Articulate Rapid E-Learning Blog - build better elearning courses by finding inspiration

Even if you don’t participate in the weekly challenges, I still encourage you to look at what’s being done. They’re a great source of inspiration. You may pick up some neat ideas that can be applied in your own e-learning courses. All the participants get the same instructions, but the results are always different. It’s nice to see diverse ideas.

Build better e-learning through mimicry and iteration

All the Articulate community managers do an excellent job building courses. However, if I were to look at the demos they build without knowing who built them, odds are that I’d be able to match the course author to the course because we all tend to have our own style.

That means our course screens tend to look similar. The layouts, colors, fonts, and object sizes all tend to be the same. That’s not a bad thing. But building the same type of course a hundred times the same way can cause some creative fatigue.

By stepping away from our own style and attempting to mimic the work of others we become better course designers. I recommend collecting e-learning courses, multimedia examples, or visual design ideas that you find inspiring and then setting some time to practice recreating them.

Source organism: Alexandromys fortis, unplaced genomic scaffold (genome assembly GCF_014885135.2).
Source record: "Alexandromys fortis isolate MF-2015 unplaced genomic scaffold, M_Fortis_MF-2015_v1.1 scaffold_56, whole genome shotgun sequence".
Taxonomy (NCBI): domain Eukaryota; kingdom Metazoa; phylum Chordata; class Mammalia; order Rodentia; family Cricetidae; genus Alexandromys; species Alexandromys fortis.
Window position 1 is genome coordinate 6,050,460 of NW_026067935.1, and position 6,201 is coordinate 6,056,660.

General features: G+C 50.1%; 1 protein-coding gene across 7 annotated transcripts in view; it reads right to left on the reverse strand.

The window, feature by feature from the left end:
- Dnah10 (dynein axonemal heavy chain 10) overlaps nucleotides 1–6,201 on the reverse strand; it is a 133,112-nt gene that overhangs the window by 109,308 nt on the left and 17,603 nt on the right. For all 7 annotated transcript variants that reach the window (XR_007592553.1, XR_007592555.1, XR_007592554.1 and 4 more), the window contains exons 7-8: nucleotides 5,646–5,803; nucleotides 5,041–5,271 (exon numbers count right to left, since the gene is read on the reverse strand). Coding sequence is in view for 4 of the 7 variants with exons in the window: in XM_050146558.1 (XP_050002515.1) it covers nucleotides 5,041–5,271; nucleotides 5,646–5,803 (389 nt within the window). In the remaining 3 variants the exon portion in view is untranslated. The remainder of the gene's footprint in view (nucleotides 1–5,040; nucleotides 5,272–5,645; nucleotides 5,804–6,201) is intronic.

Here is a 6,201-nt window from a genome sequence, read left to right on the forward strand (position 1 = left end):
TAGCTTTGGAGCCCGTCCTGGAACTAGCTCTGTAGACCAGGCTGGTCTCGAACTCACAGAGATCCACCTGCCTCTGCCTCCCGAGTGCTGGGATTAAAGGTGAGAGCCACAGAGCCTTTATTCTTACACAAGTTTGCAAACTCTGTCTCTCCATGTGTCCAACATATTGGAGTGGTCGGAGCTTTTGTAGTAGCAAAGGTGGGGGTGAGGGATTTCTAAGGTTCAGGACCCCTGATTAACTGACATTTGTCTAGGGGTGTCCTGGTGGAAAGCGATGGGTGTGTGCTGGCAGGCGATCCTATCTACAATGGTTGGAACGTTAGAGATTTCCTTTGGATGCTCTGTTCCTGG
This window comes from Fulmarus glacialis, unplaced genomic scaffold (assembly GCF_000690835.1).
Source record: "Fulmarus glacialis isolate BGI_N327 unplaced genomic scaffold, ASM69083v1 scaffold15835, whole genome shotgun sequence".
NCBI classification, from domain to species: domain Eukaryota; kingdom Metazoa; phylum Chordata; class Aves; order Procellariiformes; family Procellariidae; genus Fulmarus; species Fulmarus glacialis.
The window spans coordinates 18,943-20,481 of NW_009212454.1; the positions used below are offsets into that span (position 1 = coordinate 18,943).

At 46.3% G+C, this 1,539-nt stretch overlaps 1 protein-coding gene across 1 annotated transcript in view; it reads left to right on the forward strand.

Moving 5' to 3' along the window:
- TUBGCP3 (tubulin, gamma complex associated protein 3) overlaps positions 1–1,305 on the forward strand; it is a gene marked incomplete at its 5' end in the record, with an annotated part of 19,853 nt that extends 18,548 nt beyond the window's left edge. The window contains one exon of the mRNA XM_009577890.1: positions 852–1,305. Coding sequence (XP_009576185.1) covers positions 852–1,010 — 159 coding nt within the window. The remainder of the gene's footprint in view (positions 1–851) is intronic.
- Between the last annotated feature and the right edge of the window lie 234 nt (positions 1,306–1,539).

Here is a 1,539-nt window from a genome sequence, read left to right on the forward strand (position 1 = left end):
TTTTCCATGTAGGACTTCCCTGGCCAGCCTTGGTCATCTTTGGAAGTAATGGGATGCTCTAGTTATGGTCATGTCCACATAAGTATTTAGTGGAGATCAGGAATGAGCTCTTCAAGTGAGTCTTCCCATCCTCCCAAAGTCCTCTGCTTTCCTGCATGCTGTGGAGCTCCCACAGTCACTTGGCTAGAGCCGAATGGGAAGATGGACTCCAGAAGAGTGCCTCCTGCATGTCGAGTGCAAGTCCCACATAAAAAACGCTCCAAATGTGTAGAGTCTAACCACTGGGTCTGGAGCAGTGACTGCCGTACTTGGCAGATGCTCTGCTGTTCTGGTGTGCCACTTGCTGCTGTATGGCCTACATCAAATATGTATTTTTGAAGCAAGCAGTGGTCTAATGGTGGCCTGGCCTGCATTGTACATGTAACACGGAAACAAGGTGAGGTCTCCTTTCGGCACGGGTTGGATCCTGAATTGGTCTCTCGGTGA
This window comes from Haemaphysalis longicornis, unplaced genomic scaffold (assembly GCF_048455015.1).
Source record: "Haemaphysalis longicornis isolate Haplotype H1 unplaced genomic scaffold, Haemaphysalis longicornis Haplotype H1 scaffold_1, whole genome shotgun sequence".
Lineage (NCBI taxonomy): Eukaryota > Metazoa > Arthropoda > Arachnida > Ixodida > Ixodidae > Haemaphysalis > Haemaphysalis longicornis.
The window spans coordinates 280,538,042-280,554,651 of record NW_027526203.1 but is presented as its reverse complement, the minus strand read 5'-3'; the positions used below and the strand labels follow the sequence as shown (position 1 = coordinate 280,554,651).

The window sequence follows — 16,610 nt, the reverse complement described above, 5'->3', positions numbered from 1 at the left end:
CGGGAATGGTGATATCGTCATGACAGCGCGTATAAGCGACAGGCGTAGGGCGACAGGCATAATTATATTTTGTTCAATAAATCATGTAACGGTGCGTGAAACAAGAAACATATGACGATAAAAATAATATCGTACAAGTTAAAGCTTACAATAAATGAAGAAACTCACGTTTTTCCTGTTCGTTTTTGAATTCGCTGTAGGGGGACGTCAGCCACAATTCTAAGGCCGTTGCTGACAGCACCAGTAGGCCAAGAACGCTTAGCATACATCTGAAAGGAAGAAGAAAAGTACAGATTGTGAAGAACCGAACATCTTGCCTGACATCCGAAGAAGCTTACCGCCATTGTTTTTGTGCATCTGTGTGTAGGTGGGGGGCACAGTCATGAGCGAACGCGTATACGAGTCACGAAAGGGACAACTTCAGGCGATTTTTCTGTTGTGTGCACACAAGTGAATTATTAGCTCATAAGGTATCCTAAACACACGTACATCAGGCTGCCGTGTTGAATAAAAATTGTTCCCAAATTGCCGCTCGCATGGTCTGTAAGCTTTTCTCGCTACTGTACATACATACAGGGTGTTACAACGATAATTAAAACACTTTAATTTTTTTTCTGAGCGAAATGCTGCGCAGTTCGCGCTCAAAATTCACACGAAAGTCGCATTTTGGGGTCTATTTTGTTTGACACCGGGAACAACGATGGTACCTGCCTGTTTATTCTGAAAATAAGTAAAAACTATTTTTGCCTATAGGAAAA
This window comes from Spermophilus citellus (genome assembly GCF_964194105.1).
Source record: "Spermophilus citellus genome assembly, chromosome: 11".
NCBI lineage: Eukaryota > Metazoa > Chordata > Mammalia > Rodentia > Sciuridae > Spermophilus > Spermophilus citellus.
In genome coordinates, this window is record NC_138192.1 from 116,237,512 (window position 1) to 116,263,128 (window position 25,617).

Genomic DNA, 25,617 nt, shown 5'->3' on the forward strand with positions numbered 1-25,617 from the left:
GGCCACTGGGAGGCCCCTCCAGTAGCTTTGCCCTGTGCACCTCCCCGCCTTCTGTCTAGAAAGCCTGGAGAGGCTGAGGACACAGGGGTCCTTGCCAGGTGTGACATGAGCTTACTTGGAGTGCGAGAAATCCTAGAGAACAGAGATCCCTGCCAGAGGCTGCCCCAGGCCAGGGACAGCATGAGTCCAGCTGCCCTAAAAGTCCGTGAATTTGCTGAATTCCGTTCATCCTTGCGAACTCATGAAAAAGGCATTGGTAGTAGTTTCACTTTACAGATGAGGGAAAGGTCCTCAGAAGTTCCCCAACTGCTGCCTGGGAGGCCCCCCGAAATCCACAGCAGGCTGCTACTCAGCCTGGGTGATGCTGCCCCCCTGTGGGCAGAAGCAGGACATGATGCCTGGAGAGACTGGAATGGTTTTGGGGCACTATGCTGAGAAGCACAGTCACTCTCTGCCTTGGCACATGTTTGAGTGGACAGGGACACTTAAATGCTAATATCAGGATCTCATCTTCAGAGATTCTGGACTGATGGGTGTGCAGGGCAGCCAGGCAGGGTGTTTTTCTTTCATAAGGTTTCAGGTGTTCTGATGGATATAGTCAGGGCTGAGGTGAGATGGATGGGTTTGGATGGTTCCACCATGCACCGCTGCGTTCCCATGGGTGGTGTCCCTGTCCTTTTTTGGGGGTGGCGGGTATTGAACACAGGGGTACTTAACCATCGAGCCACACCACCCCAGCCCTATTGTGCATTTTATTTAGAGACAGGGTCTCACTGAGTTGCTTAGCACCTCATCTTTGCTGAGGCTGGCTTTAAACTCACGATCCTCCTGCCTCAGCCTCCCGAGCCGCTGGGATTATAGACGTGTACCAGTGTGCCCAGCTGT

Step one:

  • Try to replicate what the content creator did. This helps you figure out what they did and how you’d do the same thing with your authoring tools. Don’t worry about copyright or anything like that. This isn’t for public consumption. Instead it’s for your personal development.

Step two:

  • Once you have decent replication, start to iterate. Pretend that a client told you they wanted this project redone. What would you do? From there you’ll be able to transform the idea that inspired you to something that’s uniquely yours. And most likely it’ll look a lot different than what you would have done on your own. I usually look for color themes, font pairings, and visual design ideas like how shapes and lines are used. I’ll create a few different layouts based on the original design.